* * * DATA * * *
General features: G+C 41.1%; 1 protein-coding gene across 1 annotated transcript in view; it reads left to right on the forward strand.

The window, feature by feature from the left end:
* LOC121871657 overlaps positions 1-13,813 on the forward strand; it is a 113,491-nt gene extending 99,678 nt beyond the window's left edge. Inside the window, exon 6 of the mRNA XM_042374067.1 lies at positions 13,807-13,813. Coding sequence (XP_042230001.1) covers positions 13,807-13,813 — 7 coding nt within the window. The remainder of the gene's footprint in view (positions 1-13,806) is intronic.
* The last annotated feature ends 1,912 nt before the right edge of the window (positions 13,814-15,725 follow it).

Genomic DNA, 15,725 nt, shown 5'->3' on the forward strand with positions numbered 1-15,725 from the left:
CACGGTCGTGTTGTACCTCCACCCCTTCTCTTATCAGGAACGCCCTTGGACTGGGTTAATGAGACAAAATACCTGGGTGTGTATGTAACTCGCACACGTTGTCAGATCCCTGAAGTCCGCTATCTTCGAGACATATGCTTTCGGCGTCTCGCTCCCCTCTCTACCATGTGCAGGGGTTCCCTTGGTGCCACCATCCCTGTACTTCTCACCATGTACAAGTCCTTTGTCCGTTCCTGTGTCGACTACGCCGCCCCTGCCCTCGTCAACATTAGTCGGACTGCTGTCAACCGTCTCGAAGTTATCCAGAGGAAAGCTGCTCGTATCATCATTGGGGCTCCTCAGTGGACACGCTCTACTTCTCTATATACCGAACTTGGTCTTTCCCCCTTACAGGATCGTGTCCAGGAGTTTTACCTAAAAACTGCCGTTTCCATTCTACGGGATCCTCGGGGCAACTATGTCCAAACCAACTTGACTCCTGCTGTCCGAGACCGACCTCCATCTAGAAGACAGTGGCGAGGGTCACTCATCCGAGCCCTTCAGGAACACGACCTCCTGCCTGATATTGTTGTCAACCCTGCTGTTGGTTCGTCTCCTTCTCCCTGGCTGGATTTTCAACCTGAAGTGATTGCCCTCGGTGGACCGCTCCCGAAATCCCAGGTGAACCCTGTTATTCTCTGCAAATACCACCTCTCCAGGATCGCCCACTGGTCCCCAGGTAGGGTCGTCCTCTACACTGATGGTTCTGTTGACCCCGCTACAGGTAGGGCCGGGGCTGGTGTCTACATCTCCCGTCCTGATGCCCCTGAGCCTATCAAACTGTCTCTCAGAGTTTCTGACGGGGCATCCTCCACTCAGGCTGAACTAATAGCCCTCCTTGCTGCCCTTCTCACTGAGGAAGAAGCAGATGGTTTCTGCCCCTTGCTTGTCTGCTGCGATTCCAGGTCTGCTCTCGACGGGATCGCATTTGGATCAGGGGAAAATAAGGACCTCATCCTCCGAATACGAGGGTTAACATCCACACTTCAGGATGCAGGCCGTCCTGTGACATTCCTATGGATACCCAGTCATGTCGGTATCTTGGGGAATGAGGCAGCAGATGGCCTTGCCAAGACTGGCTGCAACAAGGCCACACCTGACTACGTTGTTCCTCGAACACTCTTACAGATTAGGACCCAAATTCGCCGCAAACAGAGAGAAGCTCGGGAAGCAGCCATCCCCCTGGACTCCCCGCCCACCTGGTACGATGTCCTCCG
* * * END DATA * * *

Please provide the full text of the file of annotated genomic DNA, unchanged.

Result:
General features: G+C 41.1%; 1 protein-coding gene across 1 annotated transcript in view; it reads left to right on the forward strand.

The window, feature by feature from the left end:
* LOC121871657 overlaps positions 1-13,813 on the forward strand; it is a 113,491-nt gene extending 99,678 nt beyond the window's left edge. Inside the window, exon 6 of the mRNA XM_042374067.1 lies at positions 13,807-13,813. Coding sequence (XP_042230001.1) covers positions 13,807-13,813 — 7 coding nt within the window. The remainder of the gene's footprint in view (positions 1-13,806) is intronic.
* The last annotated feature ends 1,912 nt before the right edge of the window (positions 13,814-15,725 follow it).

Genomic DNA, 15,725 nt, shown 5'->3' on the forward strand with positions numbered 1-15,725 from the left:
CACGGTCGTGTTGTACCTCCACCCCTTCTCTTATCAGGAACGCCCTTGGACTGGGTTAATGAGACAAAATACCTGGGTGTGTATGTAACTCGCACACGTTGTCAGATCCCTGAAGTCCGCTATCTTCGAGACATATGCTTTCGGCGTCTCGCTCCCCTCTCTACCATGTGCAGGGGTTCCCTTGGTGCCACCATCCCTGTACTTCTCACCATGTACAAGTCCTTTGTCCGTTCCTGTGTCGACTACGCCGCCCCTGCCCTCGTCAACATTAGTCGGACTGCTGTCAACCGTCTCGAAGTTATCCAGAGGAAAGCTGCTCGTATCATCATTGGGGCTCCTCAGTGGACACGCTCTACTTCTCTATATACCGAACTTGGTCTTTCCCCCTTACAGGATCGTGTCCAGGAGTTTTACCTAAAAACTGCCGTTTCCATTCTACGGGATCCTCGGGGCAACTATGTCCAAACCAACTTGACTCCTGCTGTCCGAGACCGACCTCCATCTAGAAGACAGTGGCGAGGGTCACTCATCCGAGCCCTTCAGGAACACGACCTCCTGCCTGATATTGTTGTCAACCCTGCTGTTGGTTCGTCTCCTTCTCCCTGGCTGGATTTTCAACCTGAAGTGATTGCCCTCGGTGGACCGCTCCCGAAATCCCAGGTGAACCCTGTTATTCTCTGCAAATACCACCTCTCCAGGATCGCCCACTGGTCCCCAGGTAGGGTCGTCCTCTACACTGATGGTTCTGTTGACCCCGCTACAGGTAGGGCCGGGGCTGGTGTCTACATCTCCCGTCCTGATGCCCCTGAGCCTATCAAACTGTCTCTCAGAGTTTCTGACGGGGCATCCTCCACTCAGGCTGAACTAATAGCCCTCCTTGCTGCCCTTCTCACTGAGGAAGAAGCAGATGGTTTCTGCCCCTTGCTTGTCTGCTGCGATTCCAGGTCTGCTCTCGACGGGATCGCATTTGGATCAGGGGAAAATAAGGACCTCATCCTCCGAATACGAGGGTTAACATCCACACTTCAGGATGCAGGCCGTCCTGTGACATTCCTATGGATACCCAGTCATGTCGGTATCTTGGGGAATGAGGCAGCAGATGGCCTTGCCAAGACTGGCTGCAACAAGGCCACACCTGACTACGTTGTTCCTCGAACACTCTTACAGATTAGGACCCAAATTCGCCGCAAACAGAGAGAAGCTCGGGAAGCAGCCATCCCCCTGGACTCCCCGCCCACCTGGTACGATGTCCTCCG